At the southern tip of the San Joaquin Valley and surrounded by the Sequoia and Los Padres National Forests, lies the vast plain of Kern County and Bakersfield. An inhospitable area for centuries, in the mid-1880’s Kern County became home to pioneers looking for gold and oil in the banks of the Kern River. In the 20’s and 30’s Dust Bowl migrants of German and Scandinavian descent, settled in to work on the oil fields. The harsh living conditions of the area, coupled with the realities of the Great Depression, created the perfect ingredients for a cultural identity to start emerge. By the early 50’s, edgy troubadours such as Buck Owens chartered a rugged down to earth sound played in honky-tonk bars across the area free of the excess and slickness of Nashville counterparts. This rugged sense of independence created what is now known as the Bakersfield Sound and influenced a new generation of California singers and songwriters such as Emmy Lou Harris, Gram Parsons and many others.

By the 1980’s, the harsh desolate dust-bowl image associated with the area had vanished: Kern county had become the largest oil producer in the country and fourth agricultural producer in the nation. This economic boom has given way to a new wave of migrants from the south, mainly from Mexico and Central America. With them comes a new sense of place, culture and community but also a shared pioneered spirit that has kept Kern’s rugged independent cultural spirit alive.
Land Speeding at El Mirage: Mojave Playa Interventions P.3
Land Speeding at El Mirage: Mojave Playa Interventions P.3
Since the 1920s, gearheads and hot rodders have flocked to the flat alkali playas of the western Mojave Desert, setting land speed records that continue to be pushed today.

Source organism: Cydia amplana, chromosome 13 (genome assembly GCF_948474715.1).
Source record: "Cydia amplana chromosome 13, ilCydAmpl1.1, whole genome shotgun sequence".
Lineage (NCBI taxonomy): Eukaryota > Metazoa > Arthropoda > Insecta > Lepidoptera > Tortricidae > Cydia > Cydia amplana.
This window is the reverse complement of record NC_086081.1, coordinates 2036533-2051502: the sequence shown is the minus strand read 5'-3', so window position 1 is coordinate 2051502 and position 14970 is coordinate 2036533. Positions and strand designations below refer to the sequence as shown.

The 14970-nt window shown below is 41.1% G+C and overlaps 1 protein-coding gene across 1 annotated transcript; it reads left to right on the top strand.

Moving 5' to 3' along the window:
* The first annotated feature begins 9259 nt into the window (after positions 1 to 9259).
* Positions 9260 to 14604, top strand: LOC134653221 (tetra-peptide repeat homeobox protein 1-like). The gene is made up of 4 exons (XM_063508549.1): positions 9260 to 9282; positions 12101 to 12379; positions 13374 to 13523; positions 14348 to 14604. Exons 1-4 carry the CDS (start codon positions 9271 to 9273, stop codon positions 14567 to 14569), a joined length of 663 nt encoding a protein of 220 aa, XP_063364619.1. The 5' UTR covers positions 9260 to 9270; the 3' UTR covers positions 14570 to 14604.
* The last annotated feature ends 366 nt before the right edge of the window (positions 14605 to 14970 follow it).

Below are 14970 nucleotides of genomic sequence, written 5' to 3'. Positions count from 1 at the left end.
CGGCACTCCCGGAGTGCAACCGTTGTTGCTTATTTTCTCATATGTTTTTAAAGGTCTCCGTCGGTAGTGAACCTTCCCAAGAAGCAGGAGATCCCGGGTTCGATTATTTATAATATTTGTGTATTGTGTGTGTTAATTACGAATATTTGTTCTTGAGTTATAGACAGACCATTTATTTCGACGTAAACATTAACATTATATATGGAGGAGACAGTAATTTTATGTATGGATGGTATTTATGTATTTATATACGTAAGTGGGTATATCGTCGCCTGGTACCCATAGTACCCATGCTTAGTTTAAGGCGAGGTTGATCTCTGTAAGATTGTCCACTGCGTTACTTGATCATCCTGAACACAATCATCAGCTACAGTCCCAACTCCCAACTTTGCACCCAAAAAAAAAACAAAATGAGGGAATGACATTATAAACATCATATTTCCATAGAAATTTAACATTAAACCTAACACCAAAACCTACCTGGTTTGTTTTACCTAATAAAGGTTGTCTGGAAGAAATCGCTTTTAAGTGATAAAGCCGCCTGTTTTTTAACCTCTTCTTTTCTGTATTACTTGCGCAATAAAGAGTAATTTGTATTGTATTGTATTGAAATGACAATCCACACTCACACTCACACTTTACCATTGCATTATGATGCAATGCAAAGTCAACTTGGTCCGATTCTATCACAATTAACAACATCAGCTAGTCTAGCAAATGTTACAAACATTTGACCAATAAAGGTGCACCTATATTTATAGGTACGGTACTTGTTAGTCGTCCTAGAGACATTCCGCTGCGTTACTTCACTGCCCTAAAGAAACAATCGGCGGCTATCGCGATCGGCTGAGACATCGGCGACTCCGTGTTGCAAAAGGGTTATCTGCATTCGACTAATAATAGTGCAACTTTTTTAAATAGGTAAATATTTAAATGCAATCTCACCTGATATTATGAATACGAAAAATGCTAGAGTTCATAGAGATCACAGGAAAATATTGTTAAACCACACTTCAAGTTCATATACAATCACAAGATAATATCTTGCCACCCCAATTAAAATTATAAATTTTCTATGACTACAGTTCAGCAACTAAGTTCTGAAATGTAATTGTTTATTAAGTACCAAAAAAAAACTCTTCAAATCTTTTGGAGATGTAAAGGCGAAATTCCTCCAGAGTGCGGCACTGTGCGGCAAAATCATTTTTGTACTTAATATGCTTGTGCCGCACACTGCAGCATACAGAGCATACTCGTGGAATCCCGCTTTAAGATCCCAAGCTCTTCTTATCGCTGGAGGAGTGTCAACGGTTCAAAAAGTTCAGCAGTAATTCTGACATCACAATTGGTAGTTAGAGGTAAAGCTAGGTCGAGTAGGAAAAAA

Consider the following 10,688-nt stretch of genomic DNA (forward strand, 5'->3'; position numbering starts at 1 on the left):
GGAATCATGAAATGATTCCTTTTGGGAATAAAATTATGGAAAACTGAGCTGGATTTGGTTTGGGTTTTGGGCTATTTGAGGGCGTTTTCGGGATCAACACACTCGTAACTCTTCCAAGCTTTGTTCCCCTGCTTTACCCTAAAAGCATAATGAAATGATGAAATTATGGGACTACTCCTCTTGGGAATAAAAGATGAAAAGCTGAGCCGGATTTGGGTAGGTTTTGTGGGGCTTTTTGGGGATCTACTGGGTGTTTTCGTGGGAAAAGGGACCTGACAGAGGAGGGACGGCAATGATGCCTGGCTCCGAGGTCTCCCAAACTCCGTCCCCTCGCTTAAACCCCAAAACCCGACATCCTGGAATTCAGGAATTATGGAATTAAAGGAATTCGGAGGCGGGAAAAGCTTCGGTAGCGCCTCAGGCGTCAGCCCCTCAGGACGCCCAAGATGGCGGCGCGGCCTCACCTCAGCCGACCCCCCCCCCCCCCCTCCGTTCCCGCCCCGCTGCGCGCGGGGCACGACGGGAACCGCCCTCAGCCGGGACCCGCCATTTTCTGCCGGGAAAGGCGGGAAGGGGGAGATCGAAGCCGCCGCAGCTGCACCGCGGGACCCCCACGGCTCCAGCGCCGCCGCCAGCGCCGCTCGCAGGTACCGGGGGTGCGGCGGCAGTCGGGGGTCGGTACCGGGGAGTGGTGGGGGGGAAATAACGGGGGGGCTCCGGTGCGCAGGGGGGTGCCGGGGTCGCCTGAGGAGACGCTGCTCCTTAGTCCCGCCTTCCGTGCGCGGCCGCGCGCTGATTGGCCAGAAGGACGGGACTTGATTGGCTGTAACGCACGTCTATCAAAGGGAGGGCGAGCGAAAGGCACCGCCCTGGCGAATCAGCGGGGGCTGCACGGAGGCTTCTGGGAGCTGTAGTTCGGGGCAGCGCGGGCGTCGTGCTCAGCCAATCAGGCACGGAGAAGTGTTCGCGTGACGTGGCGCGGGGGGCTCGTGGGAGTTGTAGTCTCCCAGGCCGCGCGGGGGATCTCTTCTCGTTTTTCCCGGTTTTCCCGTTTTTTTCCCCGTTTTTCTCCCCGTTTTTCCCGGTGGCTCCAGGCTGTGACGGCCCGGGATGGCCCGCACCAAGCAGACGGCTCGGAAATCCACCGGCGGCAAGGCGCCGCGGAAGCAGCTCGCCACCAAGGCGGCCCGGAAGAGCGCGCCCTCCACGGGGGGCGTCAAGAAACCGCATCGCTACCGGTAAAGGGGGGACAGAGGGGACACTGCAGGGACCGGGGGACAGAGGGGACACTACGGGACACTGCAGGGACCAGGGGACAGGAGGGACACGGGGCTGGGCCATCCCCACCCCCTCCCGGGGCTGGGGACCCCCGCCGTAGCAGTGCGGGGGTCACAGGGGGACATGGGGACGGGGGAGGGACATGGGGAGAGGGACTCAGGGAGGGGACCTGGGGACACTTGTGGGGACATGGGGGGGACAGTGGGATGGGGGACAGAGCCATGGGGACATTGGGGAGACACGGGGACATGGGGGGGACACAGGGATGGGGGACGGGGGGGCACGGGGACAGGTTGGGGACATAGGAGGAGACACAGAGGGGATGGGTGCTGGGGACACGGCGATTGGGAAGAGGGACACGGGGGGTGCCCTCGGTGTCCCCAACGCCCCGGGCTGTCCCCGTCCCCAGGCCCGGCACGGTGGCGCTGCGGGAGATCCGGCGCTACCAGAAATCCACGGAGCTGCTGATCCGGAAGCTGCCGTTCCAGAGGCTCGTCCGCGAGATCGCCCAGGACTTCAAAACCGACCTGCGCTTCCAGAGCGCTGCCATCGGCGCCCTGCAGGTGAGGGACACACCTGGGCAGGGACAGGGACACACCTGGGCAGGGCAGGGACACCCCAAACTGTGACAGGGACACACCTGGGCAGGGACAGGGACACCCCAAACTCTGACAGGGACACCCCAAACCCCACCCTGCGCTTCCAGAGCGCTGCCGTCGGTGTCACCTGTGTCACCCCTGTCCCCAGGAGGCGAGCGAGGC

High & Dry: Through a Window Darkly
High & Dry: Through a Window Darkly
High & Dry explores what a window -- as seen through the lens of a camera -- can relate to a viewer about memory and time.
Reyner Banham Loves the Mojave
Reyner Banham Loves the Mojave
British architectural historian/critic Reyner Banham had a thing about deserts --specifically those of the American Southwest and, in particular, the Mojave Desert.
William 'Burro' Schmidt and His Tunnel to Nowhere
William 'Burro' Schmidt and His Tunnel to Nowhere
High & Dry explores prospector William "Burro" Schmidt's half-mile long tunnel in Last Chance Canyon in the Mojave Desert. Schmidt spent thirty-two years single-handedly drilling his tunnel through solid granite.
Paradise Lost: The Portal in California City
Paradise Lost: The Portal in California City
German artist Dennis Rudolph erected The Portal -- a gateway to Heaven or Hell -- in California City, the lost paradise of Los Angeles' future.
< Prev 1 Next >
section header: disciplines
icon, Architecture/ Design discipline

Architecture/ Design

California becomes an international export by redefining the concept of city and home.

icon, Community Arts discipline

Community Arts

Through workshops, education and placed based projects, art is the connective tissue of a community.

icon, Cultural Politics discipline

Cultural Politics

Funding bubbles, cultural deserts and the politics of access to the arts in the 21st century.

icon, Film & Media Arts discipline

Film & Media Arts

At the shadow of the entertainment industry, video artists and underground filmmakers take a stand.

icon, Literature discipline


Noir, sunshine and dystopia create a multi-ethnic narrative that is read, watched and admired around the globe.

icon, Multi-Disciplinary discipline


Multi-hyphenate works that combine disciplines, remix dogmas, and reinvent the wheel.

icon, Music discipline


A dialogue between cultures, the music of our state serves up the California dream like no other artform.

icon, Performance discipline


Staging the drama of California through dance, music and theater.

icon, Visual Arts discipline

Visual Arts

Breaking away from the European and New York vanguard, California reinvents the art world.

Featured • More Columnists
Loading Columnists...